Rules Are for Schmucks: Little Sisters of Deceit

Al Gore, who won the popular vote for president in 2000 and who many believe would have taken office but for Supreme Court interference, gets laughs when he tells audiences, “You win some, you lose some. Then there’s that little known third category …”

That “third category” just got a little bigger. By nearly all accounts, the Little Sisters of the Poor just “lost” their case in the Tenth Circuit involving contraceptive coverage under Obamacare and the procedures for avoiding it. This outcome triggered moaning and groaning such as that of the Becket Fund for Religious Liberty attorney Adele Keim who said, “No federal judge should be telling the Little Sisters of the Poor what their faith requires” or of Heritage Foundation attorney Elizabeth Slattery who said that “courts should not be in the business of drawing the lines when it comes to theological questions.” Another Becket Fund lawyer whines, “It is a national embarrassment that the world’s most powerful government insists that…it must crush the Little Sisters’ faith and force them to participate…There is no reason the government cannot run its programs without hijacking the Little Sisters and their health plan.”

But when you read the entire 133-page opinion, what you find is:

1. The law does generally require health insurance plans to cover contraception.

2. The Little Sisters of the Poor do not want their health insurance arrangements to be involved with providing their employees contraception in any way, directly or indirectly.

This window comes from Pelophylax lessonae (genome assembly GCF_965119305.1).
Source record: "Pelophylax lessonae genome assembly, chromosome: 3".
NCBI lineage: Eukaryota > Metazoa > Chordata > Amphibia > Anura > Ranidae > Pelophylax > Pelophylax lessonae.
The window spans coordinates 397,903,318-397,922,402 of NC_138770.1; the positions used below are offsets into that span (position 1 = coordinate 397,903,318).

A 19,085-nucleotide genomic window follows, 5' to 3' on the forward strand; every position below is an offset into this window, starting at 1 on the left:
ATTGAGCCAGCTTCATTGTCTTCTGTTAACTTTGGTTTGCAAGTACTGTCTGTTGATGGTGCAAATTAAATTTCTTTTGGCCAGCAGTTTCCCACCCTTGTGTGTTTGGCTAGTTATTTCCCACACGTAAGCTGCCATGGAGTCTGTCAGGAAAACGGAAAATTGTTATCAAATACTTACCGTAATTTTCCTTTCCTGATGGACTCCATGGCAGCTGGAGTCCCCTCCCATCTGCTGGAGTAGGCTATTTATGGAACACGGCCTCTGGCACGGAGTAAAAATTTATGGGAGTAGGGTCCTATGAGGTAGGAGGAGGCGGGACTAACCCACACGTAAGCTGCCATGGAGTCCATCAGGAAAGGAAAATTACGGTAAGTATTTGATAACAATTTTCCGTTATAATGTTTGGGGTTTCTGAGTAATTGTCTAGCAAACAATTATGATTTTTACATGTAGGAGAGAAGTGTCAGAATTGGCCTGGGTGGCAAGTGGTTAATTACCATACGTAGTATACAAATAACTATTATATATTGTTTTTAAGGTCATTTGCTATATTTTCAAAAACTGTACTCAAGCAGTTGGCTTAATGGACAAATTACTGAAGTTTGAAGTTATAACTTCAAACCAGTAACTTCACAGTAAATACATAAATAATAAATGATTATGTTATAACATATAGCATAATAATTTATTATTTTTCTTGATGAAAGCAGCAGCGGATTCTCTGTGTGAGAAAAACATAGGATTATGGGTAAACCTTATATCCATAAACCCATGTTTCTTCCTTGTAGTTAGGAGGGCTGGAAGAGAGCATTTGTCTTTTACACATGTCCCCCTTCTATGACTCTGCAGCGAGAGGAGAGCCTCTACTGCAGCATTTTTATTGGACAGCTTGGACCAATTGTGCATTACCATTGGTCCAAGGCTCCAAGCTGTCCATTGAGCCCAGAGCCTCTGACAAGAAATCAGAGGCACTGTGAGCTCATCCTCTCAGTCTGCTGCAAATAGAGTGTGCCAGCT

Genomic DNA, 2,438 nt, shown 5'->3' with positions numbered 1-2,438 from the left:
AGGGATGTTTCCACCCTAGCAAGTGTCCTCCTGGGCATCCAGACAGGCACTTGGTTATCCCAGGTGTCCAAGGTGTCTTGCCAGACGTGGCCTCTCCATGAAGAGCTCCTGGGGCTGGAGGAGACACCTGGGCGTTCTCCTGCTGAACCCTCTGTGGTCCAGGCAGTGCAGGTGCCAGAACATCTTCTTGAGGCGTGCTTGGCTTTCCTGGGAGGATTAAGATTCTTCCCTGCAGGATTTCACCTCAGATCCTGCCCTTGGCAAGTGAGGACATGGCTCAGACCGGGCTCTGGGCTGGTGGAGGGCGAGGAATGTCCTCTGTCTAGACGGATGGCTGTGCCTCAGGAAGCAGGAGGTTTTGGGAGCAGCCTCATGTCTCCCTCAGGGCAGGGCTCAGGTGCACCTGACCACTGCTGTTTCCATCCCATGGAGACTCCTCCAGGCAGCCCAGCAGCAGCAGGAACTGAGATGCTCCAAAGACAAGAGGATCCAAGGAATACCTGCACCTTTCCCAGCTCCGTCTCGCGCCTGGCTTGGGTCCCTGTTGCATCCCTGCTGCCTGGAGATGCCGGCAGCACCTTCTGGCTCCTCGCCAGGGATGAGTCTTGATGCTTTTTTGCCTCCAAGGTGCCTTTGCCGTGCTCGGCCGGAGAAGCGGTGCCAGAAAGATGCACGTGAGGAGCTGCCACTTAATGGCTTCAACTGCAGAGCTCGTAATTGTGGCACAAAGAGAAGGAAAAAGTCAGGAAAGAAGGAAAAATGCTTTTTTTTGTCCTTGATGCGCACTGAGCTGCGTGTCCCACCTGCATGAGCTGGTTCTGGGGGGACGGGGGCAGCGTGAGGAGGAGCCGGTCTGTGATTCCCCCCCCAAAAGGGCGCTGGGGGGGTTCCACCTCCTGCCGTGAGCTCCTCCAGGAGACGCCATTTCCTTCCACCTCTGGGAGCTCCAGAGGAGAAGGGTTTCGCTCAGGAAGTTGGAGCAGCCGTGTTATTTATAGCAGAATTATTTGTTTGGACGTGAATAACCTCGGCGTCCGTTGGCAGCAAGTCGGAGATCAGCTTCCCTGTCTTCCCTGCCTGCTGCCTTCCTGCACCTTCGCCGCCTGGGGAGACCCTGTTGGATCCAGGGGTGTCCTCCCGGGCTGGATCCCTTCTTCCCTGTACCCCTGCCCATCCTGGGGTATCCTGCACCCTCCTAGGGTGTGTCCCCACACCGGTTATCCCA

3. The net result of the court’s decision is that the healthcare arrangements provided by Little Sisters of the Poor for their employees will not cover contraception, directly or indirectly. The Little Sisters of the Poor will not have to complete any form or paperwork that in any way, directly or indirectly, results in the providing of contraception for any of its employees. The only way any employee of the Little Sisters of the Poor will be able to get contraception is by directly paying 100 percent of the cost herself out of pocket, with no involvement of the Little Sisters, any insurance company, any insurance administrator, or the government.

This is a loss?

How can there be a headlines like “Nuns lose latest court battle to avoid contraception mandate” or “Court rules nuns must fund abortifacients/contraception under HHS mandate” when in fact the nuns’ employees will not be getting any contraception? How do the Little Sisters let their own lawyer say that “the government insists that it can take over their ministry’s employee healthcare to distribute these drugs to their employees” when their employees aren’t getting any drugs?

In gorier detail, here’s how the legal ping pong goes. Obamacare (officially, the Affordable Care Act) generally requires health insurance plans to cover contraception (a rule that, so far, is saving women over $1.4 billion a year). Health insurance plans sponsored by “churches” have been exempt from this rule from day one. According to last year’s Hobby Lobby case, for-profit employers with religious objections to contraception are also exempt, but the government hasn’t gotten around yet to publishing detailed rules about how this exemption works. The government has, though, published detailed rules about a “middle” category of employers: nonprofits that are religiously affiliated but are not full-blown churches themselves—including, for example, the Little Sisters of the Poor. According to these rules, which have been modified repeatedly in response to God-industry complaints, all the Little Sisters have to do is fill out and send in a one-page form essentially saying, “We don’t want our healthcare plan to provide contraception,” and presto, they’re off the hook. Going one step further, if they don’t like the wording of the government’s form, they can make up their own.